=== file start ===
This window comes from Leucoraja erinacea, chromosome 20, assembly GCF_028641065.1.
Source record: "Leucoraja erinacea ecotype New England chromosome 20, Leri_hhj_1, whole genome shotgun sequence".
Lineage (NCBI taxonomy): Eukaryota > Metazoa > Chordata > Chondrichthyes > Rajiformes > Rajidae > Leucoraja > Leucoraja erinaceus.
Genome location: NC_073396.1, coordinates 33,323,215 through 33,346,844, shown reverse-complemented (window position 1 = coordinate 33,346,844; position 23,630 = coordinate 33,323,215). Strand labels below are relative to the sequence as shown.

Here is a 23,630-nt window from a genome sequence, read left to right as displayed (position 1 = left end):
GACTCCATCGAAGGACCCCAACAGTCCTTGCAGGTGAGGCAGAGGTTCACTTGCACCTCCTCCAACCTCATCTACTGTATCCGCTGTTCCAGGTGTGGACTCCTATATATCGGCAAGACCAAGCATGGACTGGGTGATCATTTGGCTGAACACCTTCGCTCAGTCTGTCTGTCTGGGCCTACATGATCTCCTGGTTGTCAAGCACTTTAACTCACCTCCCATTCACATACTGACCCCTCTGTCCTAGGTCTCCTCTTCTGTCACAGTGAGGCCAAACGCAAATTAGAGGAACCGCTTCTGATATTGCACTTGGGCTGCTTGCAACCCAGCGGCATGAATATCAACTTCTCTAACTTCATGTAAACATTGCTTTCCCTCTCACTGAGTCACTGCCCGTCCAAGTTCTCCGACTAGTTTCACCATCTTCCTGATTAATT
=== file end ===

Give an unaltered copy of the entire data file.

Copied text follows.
This window comes from Leucoraja erinacea, chromosome 20, assembly GCF_028641065.1.
Source record: "Leucoraja erinacea ecotype New England chromosome 20, Leri_hhj_1, whole genome shotgun sequence".
Lineage (NCBI taxonomy): Eukaryota > Metazoa > Chordata > Chondrichthyes > Rajiformes > Rajidae > Leucoraja > Leucoraja erinaceus.
Genome location: NC_073396.1, coordinates 33,323,215 through 33,346,844, shown reverse-complemented (window position 1 = coordinate 33,346,844; position 23,630 = coordinate 33,323,215). Strand labels below are relative to the sequence as shown.

Here is a 23,630-nt window from a genome sequence, read left to right as displayed (position 1 = left end):
GACTCCATCGAAGGACCCCAACAGTCCTTGCAGGTGAGGCAGAGGTTCACTTGCACCTCCTCCAACCTCATCTACTGTATCCGCTGTTCCAGGTGTGGACTCCTATATATCGGCAAGACCAAGCATGGACTGGGTGATCATTTGGCTGAACACCTTCGCTCAGTCTGTCTGTCTGGGCCTACATGATCTCCTGGTTGTCAAGCACTTTAACTCACCTCCCATTCACATACTGACCCCTCTGTCCTAGGTCTCCTCTTCTGTCACAGTGAGGCCAAACGCAAATTAGAGGAACCGCTTCTGATATTGCACTTGGGCTGCTTGCAACCCAGCGGCATGAATATCAACTTCTCTAACTTCATGTAAACATTGCTTTCCCTCTCACTGAGTCACTGCCCGTCCAAGTTCTCCGACTAGTTTCACCATCTTCCTGATTAATT